To build an asset maintenance management plan, a lot of asset data is required. Through the data collection process, businesses can get a clear understanding of each asset’s lifecycle stages. This allows asset managers to better calculate asset values and plan for the disposal and procurements of assets.

Delivering on Asset Integrity

Instilling a maintenance plan throughout the workplace is a big step towards achieving asset integrity. It helps to ensure all assets are operating in the most effective, safe, and accurate way possible. Asset integrity management (AIM) is a term synonymous with enterprise businesses such as oil and gas, infrastructure, and large-scale manufacturing.

Examples of Successful Asset Maintenance Strategies

A maintenance strategy will differ depending on factors such as asset type, asset value, business size, and budget. But, there are several examples of maintenance strategy types that can be considered:

  • Preventive: A preventive asset maintenance strategy involves regular and routine maintenance to reduce the likelihood of equipment failure.
  • Predictive: Predictive asset maintenance uses IoT sensors and devices to prevent asset failures through the use of data analytics.
  • Condition-based: Similar to a predictive approach, condition-based monitoring uses sensors to monitor moving equipment in real-time and determine when maintenance needs to be carried out.
  • Reactive: Although shunned by most maintenance teams, reactive maintenance is the strategy of repairing an asset only once it has failed.

How to Utilise an Asset Maintenance Management System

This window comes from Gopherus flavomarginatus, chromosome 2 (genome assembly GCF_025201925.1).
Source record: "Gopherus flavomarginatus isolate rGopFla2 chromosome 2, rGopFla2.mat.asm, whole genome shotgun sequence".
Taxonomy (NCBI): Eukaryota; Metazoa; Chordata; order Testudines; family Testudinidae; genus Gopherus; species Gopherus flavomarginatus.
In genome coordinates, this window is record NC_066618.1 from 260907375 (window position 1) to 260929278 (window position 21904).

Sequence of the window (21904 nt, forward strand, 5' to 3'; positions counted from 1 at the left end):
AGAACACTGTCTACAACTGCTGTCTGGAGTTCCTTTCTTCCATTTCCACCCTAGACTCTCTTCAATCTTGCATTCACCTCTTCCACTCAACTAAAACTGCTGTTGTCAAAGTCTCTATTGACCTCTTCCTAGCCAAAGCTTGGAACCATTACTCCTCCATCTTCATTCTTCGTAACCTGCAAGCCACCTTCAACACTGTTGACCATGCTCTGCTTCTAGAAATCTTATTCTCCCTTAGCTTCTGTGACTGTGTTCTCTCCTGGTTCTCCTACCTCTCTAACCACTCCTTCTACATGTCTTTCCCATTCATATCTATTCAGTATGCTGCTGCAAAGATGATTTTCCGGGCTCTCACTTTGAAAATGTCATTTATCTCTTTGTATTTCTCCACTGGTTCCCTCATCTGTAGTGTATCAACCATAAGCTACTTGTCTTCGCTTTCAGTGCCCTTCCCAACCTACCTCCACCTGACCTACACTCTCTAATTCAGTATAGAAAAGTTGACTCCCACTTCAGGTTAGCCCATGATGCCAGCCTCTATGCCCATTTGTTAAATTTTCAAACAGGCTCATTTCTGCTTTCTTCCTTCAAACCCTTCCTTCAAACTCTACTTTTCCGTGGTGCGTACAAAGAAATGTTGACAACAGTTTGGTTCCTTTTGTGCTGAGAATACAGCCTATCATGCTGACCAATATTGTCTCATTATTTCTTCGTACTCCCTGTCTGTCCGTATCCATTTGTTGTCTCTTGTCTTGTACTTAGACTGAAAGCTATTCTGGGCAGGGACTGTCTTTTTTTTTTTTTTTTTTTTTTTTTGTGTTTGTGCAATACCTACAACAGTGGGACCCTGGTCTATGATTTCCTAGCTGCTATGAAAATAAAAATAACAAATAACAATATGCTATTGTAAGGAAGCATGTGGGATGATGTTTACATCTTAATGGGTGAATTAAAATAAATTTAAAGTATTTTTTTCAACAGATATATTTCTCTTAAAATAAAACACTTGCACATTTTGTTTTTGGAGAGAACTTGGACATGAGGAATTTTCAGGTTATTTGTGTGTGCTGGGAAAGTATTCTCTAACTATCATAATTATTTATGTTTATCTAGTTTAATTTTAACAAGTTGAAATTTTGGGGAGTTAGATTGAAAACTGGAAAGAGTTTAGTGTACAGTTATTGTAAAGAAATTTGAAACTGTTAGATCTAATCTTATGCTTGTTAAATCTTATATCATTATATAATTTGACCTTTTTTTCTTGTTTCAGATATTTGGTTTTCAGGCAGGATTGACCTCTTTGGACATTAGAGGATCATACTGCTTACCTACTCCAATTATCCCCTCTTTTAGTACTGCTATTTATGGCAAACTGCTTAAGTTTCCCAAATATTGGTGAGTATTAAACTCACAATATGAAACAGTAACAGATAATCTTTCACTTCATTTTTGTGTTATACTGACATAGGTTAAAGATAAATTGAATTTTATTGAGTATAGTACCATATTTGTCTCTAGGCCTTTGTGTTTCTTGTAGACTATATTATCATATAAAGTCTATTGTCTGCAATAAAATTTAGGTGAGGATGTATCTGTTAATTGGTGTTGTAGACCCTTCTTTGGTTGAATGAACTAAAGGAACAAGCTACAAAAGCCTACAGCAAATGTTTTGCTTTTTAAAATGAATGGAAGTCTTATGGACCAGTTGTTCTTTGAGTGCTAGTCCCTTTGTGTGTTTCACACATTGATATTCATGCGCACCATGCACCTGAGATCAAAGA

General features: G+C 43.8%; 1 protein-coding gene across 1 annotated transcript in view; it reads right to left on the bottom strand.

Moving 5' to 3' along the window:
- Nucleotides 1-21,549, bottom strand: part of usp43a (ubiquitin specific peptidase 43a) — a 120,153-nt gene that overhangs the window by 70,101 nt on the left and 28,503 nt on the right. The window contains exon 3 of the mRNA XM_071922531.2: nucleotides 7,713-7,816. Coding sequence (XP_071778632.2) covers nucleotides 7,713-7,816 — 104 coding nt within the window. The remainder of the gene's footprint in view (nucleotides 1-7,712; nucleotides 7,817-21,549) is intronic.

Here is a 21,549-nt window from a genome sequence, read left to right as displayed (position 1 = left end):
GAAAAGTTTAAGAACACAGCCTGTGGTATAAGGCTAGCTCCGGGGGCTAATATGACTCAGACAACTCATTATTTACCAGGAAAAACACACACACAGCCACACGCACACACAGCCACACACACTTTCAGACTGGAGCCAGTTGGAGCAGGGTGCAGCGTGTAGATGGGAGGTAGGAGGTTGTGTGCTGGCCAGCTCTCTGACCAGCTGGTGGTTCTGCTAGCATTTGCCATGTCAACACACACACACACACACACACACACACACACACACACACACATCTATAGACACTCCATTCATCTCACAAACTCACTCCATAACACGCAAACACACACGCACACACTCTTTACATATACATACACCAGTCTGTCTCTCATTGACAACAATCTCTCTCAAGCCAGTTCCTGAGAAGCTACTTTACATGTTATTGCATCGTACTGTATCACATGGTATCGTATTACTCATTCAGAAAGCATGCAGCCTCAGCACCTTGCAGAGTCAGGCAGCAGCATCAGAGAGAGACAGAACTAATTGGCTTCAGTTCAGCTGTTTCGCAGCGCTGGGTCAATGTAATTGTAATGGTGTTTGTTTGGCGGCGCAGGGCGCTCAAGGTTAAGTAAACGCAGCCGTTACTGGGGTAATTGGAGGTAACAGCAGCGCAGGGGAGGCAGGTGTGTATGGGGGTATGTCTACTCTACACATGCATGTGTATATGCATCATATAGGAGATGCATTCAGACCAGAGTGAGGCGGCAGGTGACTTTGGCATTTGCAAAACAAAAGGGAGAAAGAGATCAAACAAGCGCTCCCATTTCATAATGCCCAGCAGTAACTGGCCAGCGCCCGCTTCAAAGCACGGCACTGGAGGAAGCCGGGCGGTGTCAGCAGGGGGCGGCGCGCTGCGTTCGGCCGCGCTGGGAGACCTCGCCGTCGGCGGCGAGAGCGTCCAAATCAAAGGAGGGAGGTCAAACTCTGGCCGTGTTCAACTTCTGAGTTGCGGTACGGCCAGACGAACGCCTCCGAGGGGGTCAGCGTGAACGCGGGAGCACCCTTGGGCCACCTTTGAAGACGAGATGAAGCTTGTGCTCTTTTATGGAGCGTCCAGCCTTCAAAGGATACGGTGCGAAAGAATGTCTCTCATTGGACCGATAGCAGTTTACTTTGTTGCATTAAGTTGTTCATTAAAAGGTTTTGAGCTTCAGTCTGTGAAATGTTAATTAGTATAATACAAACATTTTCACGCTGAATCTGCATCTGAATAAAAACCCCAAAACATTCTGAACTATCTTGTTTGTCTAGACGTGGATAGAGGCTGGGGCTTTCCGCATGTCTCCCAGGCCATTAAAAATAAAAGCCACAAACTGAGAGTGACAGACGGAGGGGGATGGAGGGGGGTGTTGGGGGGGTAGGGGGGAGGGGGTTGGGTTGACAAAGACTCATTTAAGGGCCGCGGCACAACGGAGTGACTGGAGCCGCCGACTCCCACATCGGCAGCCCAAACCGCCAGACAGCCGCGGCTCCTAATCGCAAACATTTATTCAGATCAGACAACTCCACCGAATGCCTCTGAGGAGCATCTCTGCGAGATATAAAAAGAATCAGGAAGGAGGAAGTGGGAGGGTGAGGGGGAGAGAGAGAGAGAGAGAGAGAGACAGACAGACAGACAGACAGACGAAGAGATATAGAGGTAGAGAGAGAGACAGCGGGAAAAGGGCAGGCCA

Having access to the right asset data enables businesses to analyse their asset performance and conditions. Whether it’s written on notepads, whiteboards, or stored on spreadsheets. This is where Asset Management Software shines.

Asset Management Software provides the capabilities to input, share, and edit data in one place. Essentially building a centralised asset register. Collected within an asset register is the data needed to build a successful asset maintenance plan.

Asset Identification

The key element of an asset register is identifying the assets in a workplace. As well as knowing how much of something is in stock. Each asset can be categorised depending on its importance to your operations.

Real-Time Asset Location

With asset tagging and tracking tools, asset managers can view an asset’s real-time location. Not only does this help prevent loss and theft, but it also increases asset visibility. Knowing where an asset is located lets technicians know where to go to carry out tasks.

Know the Condition of an Asset

Knowing the condition of machinery and equipment helps determine how an asset is performing, when it needs repairing, and when it will most likely fail. All of which are key to building a maintenance plan unique to each asset.

Know the Total Cost of Ownership

An asset’s total cost of ownership (TCO) is calculated by subtracting the salvage/remaining value from the total cost of purchase and operation. When determining TCO, consider:

  • Purchase price
  • Running costs
  • Spare parts
  • Repair costs
  • Depreciation

This is important data to have, as it can validate a decision to either dispose of or replace an asset at the end of its useful life.